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The Parliamentary Under-Secretary of State for the Environment, Transport and the Regions (Mr. Keith Hill): I begin in the usual way, by congratulating the hon. Member for Meriden (Mrs. Spelman) on securing the debate and giving the House an opportunity to discuss current proposals for a motorway service area on the M42 in her constituency. I also listened with great interest to what was said by the hon. Member for Solihull (Mr. Taylor). In the limited time available, I shall try to deal with as many of the innumerable points that have been made as possible.
It may help if I first explain the Government's policy on the spacing of motorway service areas, as it is against that background that decisions on individual proposals are made. The most recent such advice took the form of a statement issued by my noble Friend Lord Whitty in July 1998. This is a subject on which Ministers in successive Administrations have given advice at intervals over the years, which has inevitably caused periodic changes of emphasis; but perhaps the most noticeable feature has been the consistency of the underlying approach.
Motorway service areas exist to fulfil a road safety function by offering motorists an opportunity to stop and rest. If they are to meet that need, they must be provided at regular intervals. Of course, it might be argued from the motorist's point of view that the more motorway service areas there are, the better: if they were available every five miles, a driver who wanted to take a break would never be more than about five minutes' drive from a motorway service area where he could do just that. Motorway service areas are large developments, however. They have to be, because to fulfil their road safety function they must be large enough to cater for all the motorists who want to visit them. As motorways run mostly through the countryside rather than towns, most service areas will of necessity be in rural areas. Motorway service area spacing policy is, therefore, about achieving a balance. On the one hand, we must provide adequate opportunities for drivers to stop and rest; on the other, we recognise the need to protect the countryside from excessive development.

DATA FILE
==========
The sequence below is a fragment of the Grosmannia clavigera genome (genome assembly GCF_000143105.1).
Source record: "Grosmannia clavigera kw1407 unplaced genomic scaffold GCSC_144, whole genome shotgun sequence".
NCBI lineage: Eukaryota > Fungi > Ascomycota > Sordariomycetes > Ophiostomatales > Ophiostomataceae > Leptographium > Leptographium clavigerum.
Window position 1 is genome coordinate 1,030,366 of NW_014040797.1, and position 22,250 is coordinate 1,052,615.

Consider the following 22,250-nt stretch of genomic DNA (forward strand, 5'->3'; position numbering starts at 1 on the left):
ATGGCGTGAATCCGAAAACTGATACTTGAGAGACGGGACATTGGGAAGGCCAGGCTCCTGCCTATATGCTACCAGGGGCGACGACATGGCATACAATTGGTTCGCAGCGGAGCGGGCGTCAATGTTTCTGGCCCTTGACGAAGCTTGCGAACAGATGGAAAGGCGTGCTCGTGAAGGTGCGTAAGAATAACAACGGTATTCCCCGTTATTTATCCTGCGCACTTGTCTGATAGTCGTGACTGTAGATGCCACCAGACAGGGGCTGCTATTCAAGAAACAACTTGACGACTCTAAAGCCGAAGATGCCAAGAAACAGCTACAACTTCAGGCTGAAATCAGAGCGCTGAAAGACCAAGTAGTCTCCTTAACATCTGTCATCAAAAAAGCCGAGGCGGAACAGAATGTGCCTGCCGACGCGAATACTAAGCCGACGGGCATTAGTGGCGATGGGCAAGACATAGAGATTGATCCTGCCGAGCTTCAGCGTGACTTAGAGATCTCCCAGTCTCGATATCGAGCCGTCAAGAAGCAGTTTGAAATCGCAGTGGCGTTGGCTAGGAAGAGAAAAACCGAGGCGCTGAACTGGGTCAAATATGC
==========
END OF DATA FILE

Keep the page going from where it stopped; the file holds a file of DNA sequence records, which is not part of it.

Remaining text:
The consistent view across all Governments has been that that balance could best be achieved by placing service areas at intervals of about 30 miles. On the assumption of normal motorway speeds, that meant that drivers had the chance to stop roughly every half hour. It also meant that the need for large developments in the countryside was reduced to the point at which such developments were genuinely exceptional cases. In other words, they might--I emphasise the word "might"--properly be regarded as exceptions to the presumption against development in the green belt.
It has been suggested that my noble Friend's statement went further than earlier statements of Government views on motorway service areas spacing, and that it made inevitable the approval of at least one of the M42 proposals. If anything, the reverse is true. In fact, the statement emphasised that having a motorway service area every 30 miles was by no means an absolute requirement. It certainly stressed that the Government's prime concern would be completion of a network of 30-mile service areas where that had not already been achieved; but it also said, in so many words, that that did not amount to a presumption in favour of proposals that would contribute to completion of the 30-mile network. They would continue to be subject to the normal operation of the land use planning system. It is that system that allows for the merits of a particular proposal to be tested against other considerations, including those that the hon. Lady has raised.
It is worth recording that one of the reasons for my noble Friend's statement was that the previous advice had encouraged the idea that 30-mile motorway service areas should be supplemented by in-fill sites at intervals of about 15 miles. My noble Friend was concerned that that approach had not achieved its avowed aim of increasing competition and choice. He therefore emphasised the Government's wish to concentrate on completing the 30-mile network. Far from encouraging additional motorway service area development, the statement moved towards an emphasis on providing them less frequently, but at locations where the need was especially acute.